Center For Transportation Research
CAMP FORREST, TENNESSEE
Betty J. Duggan and Noëleen McIlvenna
Camp Forrest, located on the outskirts of Tullahoma, Tennessee, was developed as a World War II military training center. Built to serve 40,000 to 50,000 soldiers at a time, at its peak occupation in 1943, Camp Forest had more than 150,000 troops trained during that year. A total of around 250,000 soldiers trained there during the war years. Today, most of Camp Forrest is contained within the Arnold Engineering Development Center, Arnold Air Station. A few Camp Forrest buildings in Tullahoma proper were readapted for community use (Bradley n.d.; Lanham 1994).
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Beginning in 1926, a 421 ha (1,040 acre) tract later contained in Camp Forrest was the site of Camp Peay, a summer training camp for the National Guard. Camp Peay was subsequently used by the Federal Bureau of Investigation and then as temporary housing for displaced Mississippi flood victims in 1936. Most of the 22 buildings in Camp Peay were mess halls. Behind the rows of buildings were concrete tent pads. Showers and latrines were at the end of each company's block. Camp Peay had a garage for a few vehicles and a large hitching rack for the many National Guard units which were still horse-mounted. Most of the Camp Peay facilities were used as construction offices during the building of Camp Forrest (Bradley n.d.).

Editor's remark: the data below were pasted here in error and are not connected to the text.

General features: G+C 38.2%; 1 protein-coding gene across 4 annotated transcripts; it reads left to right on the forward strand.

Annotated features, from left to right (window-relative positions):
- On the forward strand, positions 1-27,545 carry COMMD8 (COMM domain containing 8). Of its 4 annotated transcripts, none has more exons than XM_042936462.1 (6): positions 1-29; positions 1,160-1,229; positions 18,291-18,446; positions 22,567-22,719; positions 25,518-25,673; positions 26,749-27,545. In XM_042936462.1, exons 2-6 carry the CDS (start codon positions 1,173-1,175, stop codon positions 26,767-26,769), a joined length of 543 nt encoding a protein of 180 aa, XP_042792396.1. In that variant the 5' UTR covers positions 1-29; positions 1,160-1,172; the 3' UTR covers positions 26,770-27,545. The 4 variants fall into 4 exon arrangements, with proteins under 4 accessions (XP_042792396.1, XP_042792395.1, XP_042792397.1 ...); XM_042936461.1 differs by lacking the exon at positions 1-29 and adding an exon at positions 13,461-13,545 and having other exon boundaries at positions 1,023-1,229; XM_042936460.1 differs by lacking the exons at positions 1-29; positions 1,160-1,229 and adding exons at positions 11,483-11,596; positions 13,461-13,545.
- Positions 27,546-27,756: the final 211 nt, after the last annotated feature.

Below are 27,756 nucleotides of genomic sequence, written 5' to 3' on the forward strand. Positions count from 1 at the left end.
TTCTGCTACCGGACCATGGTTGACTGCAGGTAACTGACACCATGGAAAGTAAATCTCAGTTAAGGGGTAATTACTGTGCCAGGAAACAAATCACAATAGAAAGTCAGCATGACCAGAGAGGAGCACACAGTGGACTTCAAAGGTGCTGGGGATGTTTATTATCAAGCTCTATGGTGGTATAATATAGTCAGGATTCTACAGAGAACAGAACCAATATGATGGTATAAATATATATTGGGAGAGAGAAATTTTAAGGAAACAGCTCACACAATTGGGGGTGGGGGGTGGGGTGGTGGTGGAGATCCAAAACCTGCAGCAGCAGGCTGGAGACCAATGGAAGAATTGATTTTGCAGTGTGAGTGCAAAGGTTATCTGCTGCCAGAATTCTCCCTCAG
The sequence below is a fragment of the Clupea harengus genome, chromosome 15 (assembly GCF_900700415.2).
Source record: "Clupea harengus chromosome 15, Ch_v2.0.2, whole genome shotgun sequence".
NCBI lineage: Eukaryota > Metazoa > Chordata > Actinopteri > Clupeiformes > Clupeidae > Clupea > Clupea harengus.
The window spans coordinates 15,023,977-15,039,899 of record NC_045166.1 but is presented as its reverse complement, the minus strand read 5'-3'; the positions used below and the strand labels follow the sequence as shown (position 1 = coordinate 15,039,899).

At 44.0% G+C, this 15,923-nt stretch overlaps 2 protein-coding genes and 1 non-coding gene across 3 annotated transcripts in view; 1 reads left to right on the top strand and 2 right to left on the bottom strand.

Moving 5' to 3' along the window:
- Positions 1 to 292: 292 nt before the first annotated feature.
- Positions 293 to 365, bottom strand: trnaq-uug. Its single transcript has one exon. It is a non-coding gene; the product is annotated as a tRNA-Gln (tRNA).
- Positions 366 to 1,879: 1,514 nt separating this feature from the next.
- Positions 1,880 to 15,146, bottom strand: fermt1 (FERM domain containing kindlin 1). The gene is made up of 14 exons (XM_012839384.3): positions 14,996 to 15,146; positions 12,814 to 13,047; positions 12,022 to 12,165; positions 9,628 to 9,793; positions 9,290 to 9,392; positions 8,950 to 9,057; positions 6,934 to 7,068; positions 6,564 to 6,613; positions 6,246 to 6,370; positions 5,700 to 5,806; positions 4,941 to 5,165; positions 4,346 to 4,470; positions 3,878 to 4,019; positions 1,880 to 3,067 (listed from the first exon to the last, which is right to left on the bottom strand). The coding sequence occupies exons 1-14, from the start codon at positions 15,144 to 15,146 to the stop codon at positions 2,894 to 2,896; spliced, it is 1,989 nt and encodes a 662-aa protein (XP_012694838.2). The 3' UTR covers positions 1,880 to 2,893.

As the Germans threatened to control Europe, the United States War Department took steps to facilitate new troop mobilization, including speedy development of a large training facility at Camp Peay. In 1941, the much expanded facility was renamed Camp Forrest, in honor of Nathan Bedford Forrest, Confederate Lieutenant General and an area native. Forrest invented a style of military campaign that is credited as predecessor to the Blitzkrieg tactic practiced at Camp Forrest and perfected in World War II field operations (Bradley n.d.; Tullahoma Chamber of Commerce n.d.).